If you were to look it up, you’d find that Borderline Personality Disorder (BPD) is characterised mainly by persistent mood instability, lack of clear self-definition, difficulty in maintaining stable interpersonal relationships, “black-or-white” thinking and erratic high-risk behaviour. However, the exact definition of Borderline Personality Disorder, a long-standing mental illness which is believed to affect anywhere from 1.6% to 5.9% of the world population, remains somewhat skewed in terms of public perception.
The statistics surrounding the treatment and behaviour of people with BPD have played a huge role in crafting the damaging branding image of the illness. Pop culture lent an unwarranted hand in this with films such as ‘Girl, Interrupted’, ‘Fatal Attraction’ and possibly even ‘Silver Linings Playbook’ (in which Tiffany’s mental health condition remained unnamed but is speculated to have been BPD); the critical acclaim of which cannot eclipse their aid in the construction of a “crazed, manic and uncontrollable” individual as the face of BPD.
The truth of the matter is that people with BPD are in fact known to lash out, threaten or even manipulate those around them and, while this is extremely harmful, it’s important to recognise that this is symptomatic of their mental illness and not their true nature. One can condemn their destructive actions and take the necessary precautions to distance oneself from potentially hazardous scenarios while also recognising that they are not awful people, but individuals in need of help. So it is worrying that we now see a stereotype of people with BPD as toxic or unmanageable.
Disturbingly, this is a stereotype that even therapists contribute to. People with BPD have been labeled as the most unresponsive to treatment, often “testing” their therapist and pushing the limitations of the therapeutic relationship. The illness, therefore, requires a unique approach to therapy and it is now recognized that people with BPD are most receptive to a cognitive-behavioral treatment called Dialectical Behaviour Therapy (DBT). However, since therapists are legitimately allowed to turn away a patient seeking help if they feel they do not possess the necessary skill-set to help, they often do not undergo the specialized training required to ethically use DBT so as to avoid the associated “trouble” that comes along with BPD patients. Painful online accounts exist which chronicle the fear that people with BPD experience when seeking out treatment as they are aware that they are considered a “lost cause” and may not be taken seriously.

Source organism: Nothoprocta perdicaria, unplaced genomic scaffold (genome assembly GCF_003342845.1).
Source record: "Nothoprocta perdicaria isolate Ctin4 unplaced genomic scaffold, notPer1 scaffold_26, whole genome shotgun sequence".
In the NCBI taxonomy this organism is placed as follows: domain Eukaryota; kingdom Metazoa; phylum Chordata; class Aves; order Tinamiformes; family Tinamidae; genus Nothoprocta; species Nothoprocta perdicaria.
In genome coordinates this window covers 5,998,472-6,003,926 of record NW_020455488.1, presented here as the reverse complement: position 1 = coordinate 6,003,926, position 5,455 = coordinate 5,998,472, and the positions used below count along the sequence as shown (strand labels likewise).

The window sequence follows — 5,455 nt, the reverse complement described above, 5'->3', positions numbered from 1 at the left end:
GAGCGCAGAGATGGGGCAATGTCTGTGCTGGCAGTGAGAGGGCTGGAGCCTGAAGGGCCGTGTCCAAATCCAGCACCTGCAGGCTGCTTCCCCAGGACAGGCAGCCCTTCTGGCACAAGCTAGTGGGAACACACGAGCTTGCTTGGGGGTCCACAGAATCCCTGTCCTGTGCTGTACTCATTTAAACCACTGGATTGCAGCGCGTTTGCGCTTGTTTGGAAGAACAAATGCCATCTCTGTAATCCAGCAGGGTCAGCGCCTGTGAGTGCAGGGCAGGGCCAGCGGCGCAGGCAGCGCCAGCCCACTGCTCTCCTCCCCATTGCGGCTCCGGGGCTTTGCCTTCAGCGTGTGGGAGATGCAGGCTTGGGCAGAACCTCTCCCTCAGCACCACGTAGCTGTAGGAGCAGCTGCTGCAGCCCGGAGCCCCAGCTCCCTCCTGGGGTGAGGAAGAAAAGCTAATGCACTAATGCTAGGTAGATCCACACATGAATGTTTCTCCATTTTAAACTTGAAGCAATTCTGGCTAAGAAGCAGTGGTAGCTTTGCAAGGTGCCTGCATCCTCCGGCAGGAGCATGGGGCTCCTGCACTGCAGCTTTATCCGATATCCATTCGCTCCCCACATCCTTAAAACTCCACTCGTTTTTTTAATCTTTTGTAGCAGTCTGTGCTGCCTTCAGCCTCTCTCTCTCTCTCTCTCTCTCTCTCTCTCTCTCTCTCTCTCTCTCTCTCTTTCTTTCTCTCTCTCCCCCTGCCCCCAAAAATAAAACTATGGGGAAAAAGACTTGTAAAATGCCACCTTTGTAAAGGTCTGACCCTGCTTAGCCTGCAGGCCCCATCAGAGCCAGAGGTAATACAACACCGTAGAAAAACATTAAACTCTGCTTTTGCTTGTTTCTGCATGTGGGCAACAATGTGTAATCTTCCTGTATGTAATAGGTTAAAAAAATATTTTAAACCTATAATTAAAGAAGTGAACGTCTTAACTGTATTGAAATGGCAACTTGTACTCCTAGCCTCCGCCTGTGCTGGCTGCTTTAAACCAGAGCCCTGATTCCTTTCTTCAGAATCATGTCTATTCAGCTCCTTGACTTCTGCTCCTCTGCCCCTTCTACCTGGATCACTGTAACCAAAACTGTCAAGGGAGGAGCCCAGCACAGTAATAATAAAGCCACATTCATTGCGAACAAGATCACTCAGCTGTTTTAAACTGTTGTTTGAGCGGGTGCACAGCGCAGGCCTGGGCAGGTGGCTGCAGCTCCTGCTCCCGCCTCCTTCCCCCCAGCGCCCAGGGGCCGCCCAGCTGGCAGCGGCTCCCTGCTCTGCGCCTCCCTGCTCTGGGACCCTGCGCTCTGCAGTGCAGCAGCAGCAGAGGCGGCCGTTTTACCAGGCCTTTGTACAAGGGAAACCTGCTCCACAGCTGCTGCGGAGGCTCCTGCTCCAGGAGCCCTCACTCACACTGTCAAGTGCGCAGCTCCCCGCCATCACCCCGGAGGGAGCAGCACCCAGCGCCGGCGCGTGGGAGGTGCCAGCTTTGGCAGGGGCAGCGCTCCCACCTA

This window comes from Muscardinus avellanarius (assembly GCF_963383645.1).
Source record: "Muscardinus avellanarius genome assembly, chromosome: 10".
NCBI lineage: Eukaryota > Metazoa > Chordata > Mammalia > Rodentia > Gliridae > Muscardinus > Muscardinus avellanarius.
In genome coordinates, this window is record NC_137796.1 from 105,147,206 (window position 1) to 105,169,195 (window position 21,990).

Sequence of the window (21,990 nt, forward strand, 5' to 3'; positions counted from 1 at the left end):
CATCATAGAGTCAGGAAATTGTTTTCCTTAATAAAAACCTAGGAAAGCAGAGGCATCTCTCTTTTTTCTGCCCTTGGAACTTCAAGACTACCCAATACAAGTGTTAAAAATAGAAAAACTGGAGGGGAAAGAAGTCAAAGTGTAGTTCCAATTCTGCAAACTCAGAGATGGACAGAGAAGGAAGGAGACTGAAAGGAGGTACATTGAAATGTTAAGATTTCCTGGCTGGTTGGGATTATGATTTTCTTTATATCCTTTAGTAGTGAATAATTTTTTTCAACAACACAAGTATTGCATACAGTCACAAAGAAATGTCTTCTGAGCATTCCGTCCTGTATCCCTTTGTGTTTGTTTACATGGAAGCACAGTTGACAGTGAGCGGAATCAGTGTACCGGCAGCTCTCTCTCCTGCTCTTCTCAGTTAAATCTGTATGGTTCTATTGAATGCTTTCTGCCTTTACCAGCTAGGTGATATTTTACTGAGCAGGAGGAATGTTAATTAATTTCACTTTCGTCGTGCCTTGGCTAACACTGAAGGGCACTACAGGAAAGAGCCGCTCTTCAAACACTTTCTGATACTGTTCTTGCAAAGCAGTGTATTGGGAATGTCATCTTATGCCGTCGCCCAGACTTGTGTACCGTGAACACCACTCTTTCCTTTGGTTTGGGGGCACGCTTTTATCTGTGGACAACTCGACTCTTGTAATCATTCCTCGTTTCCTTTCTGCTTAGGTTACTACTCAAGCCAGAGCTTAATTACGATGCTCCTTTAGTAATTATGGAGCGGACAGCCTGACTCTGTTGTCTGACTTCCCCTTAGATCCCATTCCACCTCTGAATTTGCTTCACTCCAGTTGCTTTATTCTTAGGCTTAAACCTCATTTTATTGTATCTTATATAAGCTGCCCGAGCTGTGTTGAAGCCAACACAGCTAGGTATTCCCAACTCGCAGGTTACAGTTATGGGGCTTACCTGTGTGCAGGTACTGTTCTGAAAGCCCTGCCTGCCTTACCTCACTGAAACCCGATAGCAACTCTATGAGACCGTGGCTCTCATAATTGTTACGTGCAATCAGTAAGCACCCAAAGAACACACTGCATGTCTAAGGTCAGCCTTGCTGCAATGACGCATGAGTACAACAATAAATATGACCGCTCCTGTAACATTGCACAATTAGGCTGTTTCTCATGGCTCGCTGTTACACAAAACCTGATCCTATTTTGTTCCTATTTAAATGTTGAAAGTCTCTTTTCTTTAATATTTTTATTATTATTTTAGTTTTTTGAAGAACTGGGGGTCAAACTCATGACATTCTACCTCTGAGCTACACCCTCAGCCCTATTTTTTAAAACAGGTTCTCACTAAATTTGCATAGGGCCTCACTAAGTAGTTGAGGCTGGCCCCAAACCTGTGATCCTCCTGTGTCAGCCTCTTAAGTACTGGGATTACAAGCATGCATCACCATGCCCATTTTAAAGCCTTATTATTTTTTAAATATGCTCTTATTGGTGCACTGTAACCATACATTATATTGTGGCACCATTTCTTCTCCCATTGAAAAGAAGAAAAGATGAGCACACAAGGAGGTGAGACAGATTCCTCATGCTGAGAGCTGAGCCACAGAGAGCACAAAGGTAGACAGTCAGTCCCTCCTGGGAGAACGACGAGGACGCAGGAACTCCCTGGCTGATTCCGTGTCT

People with BPD require a very particular type of help and the stigmatization of them within the mental health profession as well as society at large needs to stop. It is the same stigmatization that we’ve seen surrounding depression and anxiety, a stigma that we are only in recent times making progress to address – millennials have been regarded as “the anxious generation” and this has fostered an encouraging discussion among youth surrounding their mental health. However, there is notably less representation for people with BPD who do not make up as high a percentage of the population as those suffering from depression and/or anxiety. In addition, people with BPD often go undiagnosed.
“People with BPD are like people with third degree burns over 90% of their bodies. Lacking emotional skin, they feel agony at the slightest touch or movement.”
― Marsha M. Linehan (Author of ‘Cognitive-Behavioural Treatment of Borderline Personality Disorder‘)
Initially, people with BPD were believed to be “on the border” between neurosis and psychosis, displaying neurotic symptoms such as anxiety or depression yet simultaneously exhibiting signs of the dissociative thinking typically correlated to psychosis in which they lose touch with reality. An originally inexact diagnosis, BPD has gone on to have more structured bounds within the fields of psychiatry and psychology; however, it remains a somewhat “catch-all” judgment. That is to say, therapists often reserve the diagnosis of BPD for patients who are the most resistant to treatment. Consequently, this means that people with BPD often undergo various misdiagnoses and mistreatments before a correct classification – a particularly dangerous notion when considering that BPD is the only mental illness that lists suicidal or self-injurious behaviour among its diagnostic criteria and, as such, the error of a misdiagnosis could be potentially life-threatening (this, of course, applies to misdiagnoses of various other mental illnesses as well). As of 2015, the recorded suicide rate among those with BPD is alarmingly high, estimated at between 4% and 9%.
The seclusion and stigmatization faced by people with BPD is unnerving, whether it be from social peers who label them as a nuisance or mental health professionals who often do not treat them with the respect they deserve. Inevitable questions begin to creep into mind: how much of this pain could be avoided if health care professionals were more willing to treat and engage with BPD patients? How much isolation could be prevented if the negative connotations surrounding people with BPD were broken down through discussion and awareness?